If you've always believed Christians don't meditate, think again. In the 1970s, saddened by the numbers of young people leaving the church--many of them drawn to Eastern religions and especially meditation—Trappist monk Thomas Keating realized that few people outside of monasteries even knew that contemplative Christian practices existed.
Stop the Interior Dialogue
From "Contemplative Journey," by Thomas Keating, courtesy of Sounds True.
Hoping to inspire people to return to their roots, Keating worked with other monks to develop a simple, easy-to-learn "centering" prayer for lay people. Drawn from the church's own centuries-old contemplative traditions, the current practice of centering prayer offers practitioners a way to quiet the mind and rest in an intimate communion with God. Keating describes it as "two friends sitting in silence, just being in each other's presence." He also calls this practice a long journey, one in which your relationship with God deepens as you reach different levels of union. Just think of a sacred word to meditate on, and you're on your way.

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  • Centering Prayer guidelines
  • Interview with Thomas Keating

    Dzogchen (pronounced Zog-chen) is the Natural Great Perfection teaching of Tibetan Buddhism, and is practiced by his Holiness the Dalai Lama, among others. This simple, direct-access approach promotes the attitude that our being (or Buddha nature) is complete and our wholeness is innate, "perfect and pure from the beginningless beginning," claims Beliefnet columnist Lama Surya Das, who founded a prominent Dzogchen center in Cambridge, Massachusetts.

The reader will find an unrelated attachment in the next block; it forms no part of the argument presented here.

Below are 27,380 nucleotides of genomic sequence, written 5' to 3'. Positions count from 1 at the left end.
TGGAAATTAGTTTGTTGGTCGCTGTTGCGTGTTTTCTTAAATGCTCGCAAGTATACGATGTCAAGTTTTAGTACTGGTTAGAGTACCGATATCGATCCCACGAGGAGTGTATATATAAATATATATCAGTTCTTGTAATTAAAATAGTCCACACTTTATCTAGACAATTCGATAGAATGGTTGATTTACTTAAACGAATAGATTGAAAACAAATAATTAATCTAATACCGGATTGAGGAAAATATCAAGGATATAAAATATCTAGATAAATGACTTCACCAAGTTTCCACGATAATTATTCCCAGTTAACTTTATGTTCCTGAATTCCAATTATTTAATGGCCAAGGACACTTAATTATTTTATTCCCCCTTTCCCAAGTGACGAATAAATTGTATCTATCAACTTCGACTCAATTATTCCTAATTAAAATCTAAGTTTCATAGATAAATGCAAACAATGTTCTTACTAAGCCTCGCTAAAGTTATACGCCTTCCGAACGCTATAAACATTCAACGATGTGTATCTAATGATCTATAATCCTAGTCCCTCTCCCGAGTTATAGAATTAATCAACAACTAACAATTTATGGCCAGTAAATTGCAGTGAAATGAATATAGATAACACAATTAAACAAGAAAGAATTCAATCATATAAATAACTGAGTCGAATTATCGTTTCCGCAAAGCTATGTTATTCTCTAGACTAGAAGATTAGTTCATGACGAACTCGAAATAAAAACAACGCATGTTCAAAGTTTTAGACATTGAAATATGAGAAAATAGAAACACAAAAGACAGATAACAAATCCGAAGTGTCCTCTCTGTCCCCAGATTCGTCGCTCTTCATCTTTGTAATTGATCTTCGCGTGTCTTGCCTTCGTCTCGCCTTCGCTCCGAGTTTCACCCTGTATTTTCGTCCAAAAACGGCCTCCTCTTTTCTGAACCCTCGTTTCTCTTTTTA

"Arriving" Meditation
    From "Natural Perfection," by Lama Surya Das, courtesy of Sounds True.
    These Buddhist teachings tell us that we have everything we need, that all is within. Dzogchen does not emphasize the development of special states of concentration, or the cultivation of the mind through mantra chanting or visualization; instead, it emphasizes the inherent freedom and radiance of spiritual being. Often practiced with eyes open, Dzogchen is known for "natural" meditation according to the three principles of Natural Body, Natural Breath and Energy, and Natural HeartMind, through the three points of "Just Sitting," "Just Breathing," and "Just Being." In Tibetan, Dzogchen is called "swift and easy," "the practice of Buddhas," and is the way to awaken the Buddha within us.

    Experts say as many as two-thirds of the world’s population pray with beads, and Catholics have been doing it since at least the 12th century. Praying the rosary involves reciting a series of prayers while reflecting deeply on important events in Jesus' and Mary's lives, called "mysteries."